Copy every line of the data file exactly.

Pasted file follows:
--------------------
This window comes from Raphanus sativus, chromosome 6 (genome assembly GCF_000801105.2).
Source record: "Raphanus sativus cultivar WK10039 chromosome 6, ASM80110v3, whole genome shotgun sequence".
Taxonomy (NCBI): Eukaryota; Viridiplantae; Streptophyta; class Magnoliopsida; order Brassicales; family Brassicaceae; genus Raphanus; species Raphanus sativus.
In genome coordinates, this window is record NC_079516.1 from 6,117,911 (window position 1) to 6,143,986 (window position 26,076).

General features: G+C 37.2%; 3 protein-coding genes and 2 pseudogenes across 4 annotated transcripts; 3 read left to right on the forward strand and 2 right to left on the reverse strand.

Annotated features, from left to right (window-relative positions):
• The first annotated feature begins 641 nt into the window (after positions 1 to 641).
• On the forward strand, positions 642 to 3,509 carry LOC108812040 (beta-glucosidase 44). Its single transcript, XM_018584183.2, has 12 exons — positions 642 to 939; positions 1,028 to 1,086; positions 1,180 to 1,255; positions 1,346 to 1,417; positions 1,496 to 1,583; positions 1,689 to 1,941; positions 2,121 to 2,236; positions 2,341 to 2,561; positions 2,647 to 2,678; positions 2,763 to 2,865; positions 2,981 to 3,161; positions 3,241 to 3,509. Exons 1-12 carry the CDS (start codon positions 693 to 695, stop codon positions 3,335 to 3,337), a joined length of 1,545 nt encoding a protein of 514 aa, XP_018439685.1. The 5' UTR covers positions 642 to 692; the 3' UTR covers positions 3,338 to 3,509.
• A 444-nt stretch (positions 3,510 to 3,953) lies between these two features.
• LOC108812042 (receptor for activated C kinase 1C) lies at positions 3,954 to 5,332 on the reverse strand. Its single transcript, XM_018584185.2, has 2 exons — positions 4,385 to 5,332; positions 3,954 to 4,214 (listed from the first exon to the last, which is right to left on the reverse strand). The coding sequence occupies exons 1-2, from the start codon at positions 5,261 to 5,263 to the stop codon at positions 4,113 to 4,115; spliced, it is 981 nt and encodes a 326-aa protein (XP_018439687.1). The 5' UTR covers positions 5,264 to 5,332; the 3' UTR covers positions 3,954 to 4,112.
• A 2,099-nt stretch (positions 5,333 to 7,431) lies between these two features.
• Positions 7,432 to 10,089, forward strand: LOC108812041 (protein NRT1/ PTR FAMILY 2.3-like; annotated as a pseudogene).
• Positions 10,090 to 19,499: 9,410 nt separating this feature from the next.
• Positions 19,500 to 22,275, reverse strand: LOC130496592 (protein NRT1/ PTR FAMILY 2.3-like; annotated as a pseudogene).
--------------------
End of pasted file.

This window comes from Raphanus sativus, chromosome 6 (genome assembly GCF_000801105.2).
Source record: "Raphanus sativus cultivar WK10039 chromosome 6, ASM80110v3, whole genome shotgun sequence".
Taxonomy (NCBI): Eukaryota; Viridiplantae; Streptophyta; class Magnoliopsida; order Brassicales; family Brassicaceae; genus Raphanus; species Raphanus sativus.
In genome coordinates, this window is record NC_079516.1 from 6,117,911 (window position 1) to 6,143,986 (window position 26,076).

General features: G+C 37.2%; 3 protein-coding genes and 2 pseudogenes across 4 annotated transcripts; 3 read left to right on the forward strand and 2 right to left on the reverse strand.

Annotated features, from left to right (window-relative positions):
• The first annotated feature begins 641 nt into the window (after positions 1 to 641).
• On the forward strand, positions 642 to 3,509 carry LOC108812040 (beta-glucosidase 44). Its single transcript, XM_018584183.2, has 12 exons — positions 642 to 939; positions 1,028 to 1,086; positions 1,180 to 1,255; positions 1,346 to 1,417; positions 1,496 to 1,583; positions 1,689 to 1,941; positions 2,121 to 2,236; positions 2,341 to 2,561; positions 2,647 to 2,678; positions 2,763 to 2,865; positions 2,981 to 3,161; positions 3,241 to 3,509. Exons 1-12 carry the CDS (start codon positions 693 to 695, stop codon positions 3,335 to 3,337), a joined length of 1,545 nt encoding a protein of 514 aa, XP_018439685.1. The 5' UTR covers positions 642 to 692; the 3' UTR covers positions 3,338 to 3,509.
• A 444-nt stretch (positions 3,510 to 3,953) lies between these two features.
• LOC108812042 (receptor for activated C kinase 1C) lies at positions 3,954 to 5,332 on the reverse strand. Its single transcript, XM_018584185.2, has 2 exons — positions 4,385 to 5,332; positions 3,954 to 4,214 (listed from the first exon to the last, which is right to left on the reverse strand). The coding sequence occupies exons 1-2, from the start codon at positions 5,261 to 5,263 to the stop codon at positions 4,113 to 4,115; spliced, it is 981 nt and encodes a 326-aa protein (XP_018439687.1). The 5' UTR covers positions 5,264 to 5,332; the 3' UTR covers positions 3,954 to 4,112.
• A 2,099-nt stretch (positions 5,333 to 7,431) lies between these two features.
• Positions 7,432 to 10,089, forward strand: LOC108812041 (protein NRT1/ PTR FAMILY 2.3-like; annotated as a pseudogene).
• Positions 10,090 to 19,499: 9,410 nt separating this feature from the next.
• Positions 19,500 to 22,275, reverse strand: LOC130496592 (protein NRT1/ PTR FAMILY 2.3-like; annotated as a pseudogene).